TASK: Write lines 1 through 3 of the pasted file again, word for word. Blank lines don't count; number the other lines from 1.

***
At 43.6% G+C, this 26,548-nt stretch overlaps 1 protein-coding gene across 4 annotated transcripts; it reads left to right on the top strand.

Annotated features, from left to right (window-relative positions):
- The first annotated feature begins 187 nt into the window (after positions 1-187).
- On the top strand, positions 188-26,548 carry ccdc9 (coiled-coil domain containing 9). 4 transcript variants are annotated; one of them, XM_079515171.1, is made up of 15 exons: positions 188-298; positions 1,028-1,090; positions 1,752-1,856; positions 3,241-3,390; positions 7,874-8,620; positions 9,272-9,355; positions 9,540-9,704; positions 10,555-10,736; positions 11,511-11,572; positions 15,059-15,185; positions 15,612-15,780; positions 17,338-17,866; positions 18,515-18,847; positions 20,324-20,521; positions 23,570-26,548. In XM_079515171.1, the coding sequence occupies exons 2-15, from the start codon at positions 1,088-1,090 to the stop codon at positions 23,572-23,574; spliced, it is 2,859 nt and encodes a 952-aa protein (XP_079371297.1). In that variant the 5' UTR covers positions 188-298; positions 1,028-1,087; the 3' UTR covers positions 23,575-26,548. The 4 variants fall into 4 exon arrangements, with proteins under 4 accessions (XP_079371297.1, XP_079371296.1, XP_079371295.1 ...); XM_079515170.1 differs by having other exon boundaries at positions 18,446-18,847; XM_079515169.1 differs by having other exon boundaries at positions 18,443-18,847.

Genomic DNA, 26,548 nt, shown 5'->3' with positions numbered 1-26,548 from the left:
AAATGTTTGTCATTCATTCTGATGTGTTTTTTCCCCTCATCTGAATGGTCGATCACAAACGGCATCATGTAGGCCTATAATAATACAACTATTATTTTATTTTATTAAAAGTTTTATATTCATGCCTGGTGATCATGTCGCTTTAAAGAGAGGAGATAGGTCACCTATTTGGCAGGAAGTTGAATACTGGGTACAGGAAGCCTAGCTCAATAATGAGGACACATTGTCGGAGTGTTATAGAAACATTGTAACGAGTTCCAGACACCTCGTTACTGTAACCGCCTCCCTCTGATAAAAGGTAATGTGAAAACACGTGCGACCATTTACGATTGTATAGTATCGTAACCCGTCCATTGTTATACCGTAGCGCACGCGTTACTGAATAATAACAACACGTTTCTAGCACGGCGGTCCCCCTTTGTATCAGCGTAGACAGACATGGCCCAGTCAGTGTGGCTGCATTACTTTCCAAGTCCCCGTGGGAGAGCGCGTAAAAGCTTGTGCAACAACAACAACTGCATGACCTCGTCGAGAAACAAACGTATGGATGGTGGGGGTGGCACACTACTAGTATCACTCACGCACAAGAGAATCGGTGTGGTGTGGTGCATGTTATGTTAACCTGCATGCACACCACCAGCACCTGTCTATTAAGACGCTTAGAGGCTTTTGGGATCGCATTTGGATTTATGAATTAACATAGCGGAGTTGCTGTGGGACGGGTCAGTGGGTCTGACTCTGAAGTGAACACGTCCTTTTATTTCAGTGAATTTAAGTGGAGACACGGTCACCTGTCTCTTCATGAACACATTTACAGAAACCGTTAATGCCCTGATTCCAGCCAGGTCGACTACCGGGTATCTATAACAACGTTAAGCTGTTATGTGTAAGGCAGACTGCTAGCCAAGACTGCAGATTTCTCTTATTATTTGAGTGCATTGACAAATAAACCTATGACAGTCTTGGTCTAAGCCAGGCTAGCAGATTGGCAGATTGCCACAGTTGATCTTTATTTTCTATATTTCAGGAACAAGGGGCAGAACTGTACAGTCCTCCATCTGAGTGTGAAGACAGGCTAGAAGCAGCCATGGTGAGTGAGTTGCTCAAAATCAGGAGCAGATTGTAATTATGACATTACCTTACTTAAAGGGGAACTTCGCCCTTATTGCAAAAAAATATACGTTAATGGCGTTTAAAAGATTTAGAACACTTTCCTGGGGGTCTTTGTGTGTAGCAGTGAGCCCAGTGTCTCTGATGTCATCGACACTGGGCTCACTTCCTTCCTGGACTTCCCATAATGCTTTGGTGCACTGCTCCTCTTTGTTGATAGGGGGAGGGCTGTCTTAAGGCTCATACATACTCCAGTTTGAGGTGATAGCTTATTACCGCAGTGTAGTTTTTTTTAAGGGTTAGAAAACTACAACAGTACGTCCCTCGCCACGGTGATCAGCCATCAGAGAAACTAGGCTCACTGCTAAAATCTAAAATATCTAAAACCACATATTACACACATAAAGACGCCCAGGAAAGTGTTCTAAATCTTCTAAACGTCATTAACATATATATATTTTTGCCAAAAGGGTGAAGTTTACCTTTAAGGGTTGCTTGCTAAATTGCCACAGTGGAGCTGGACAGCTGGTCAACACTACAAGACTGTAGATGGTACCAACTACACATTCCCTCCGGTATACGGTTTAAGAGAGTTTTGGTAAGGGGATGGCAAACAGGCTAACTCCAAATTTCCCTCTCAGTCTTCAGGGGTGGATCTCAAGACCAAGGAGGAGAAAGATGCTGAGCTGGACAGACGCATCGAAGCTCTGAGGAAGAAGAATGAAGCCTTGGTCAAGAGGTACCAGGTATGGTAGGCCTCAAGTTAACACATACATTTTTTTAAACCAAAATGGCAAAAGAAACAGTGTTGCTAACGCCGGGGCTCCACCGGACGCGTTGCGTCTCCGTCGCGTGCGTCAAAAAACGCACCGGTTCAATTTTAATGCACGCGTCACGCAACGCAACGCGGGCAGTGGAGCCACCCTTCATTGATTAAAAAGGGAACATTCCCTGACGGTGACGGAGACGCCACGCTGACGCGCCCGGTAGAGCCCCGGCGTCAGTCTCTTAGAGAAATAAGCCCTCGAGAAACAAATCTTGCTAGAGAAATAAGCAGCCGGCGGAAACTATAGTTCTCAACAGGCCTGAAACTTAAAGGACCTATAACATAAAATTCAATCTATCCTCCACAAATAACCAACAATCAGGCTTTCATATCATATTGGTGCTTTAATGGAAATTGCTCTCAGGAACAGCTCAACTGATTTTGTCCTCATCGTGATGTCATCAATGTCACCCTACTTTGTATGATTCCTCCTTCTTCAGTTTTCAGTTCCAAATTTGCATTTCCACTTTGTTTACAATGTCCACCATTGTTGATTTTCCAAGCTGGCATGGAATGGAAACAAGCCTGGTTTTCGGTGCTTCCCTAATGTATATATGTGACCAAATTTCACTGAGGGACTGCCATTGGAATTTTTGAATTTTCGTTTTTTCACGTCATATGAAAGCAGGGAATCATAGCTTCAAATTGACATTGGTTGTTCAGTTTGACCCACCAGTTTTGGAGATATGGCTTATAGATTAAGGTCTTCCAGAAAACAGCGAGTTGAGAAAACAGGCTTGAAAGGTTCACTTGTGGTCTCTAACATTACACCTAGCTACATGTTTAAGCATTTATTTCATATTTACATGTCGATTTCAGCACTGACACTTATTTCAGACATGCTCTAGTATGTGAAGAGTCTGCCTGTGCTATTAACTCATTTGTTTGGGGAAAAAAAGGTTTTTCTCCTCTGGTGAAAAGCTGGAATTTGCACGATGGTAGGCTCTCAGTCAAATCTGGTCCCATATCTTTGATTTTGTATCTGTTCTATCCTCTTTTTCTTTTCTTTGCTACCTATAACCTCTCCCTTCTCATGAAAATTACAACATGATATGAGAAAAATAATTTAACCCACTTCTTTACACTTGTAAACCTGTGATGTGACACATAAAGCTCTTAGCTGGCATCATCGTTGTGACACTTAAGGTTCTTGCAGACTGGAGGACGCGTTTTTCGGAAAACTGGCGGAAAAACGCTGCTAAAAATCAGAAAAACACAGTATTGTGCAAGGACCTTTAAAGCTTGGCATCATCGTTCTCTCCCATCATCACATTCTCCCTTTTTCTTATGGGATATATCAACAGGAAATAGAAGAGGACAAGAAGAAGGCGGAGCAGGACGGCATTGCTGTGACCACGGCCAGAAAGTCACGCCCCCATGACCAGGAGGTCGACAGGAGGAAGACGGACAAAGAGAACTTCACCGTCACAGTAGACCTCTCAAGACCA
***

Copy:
At 43.6% G+C, this 26,548-nt stretch overlaps 1 protein-coding gene across 4 annotated transcripts; it reads left to right on the top strand.

Annotated features, from left to right (window-relative positions):
- The first annotated feature begins 187 nt into the window (after positions 1-187).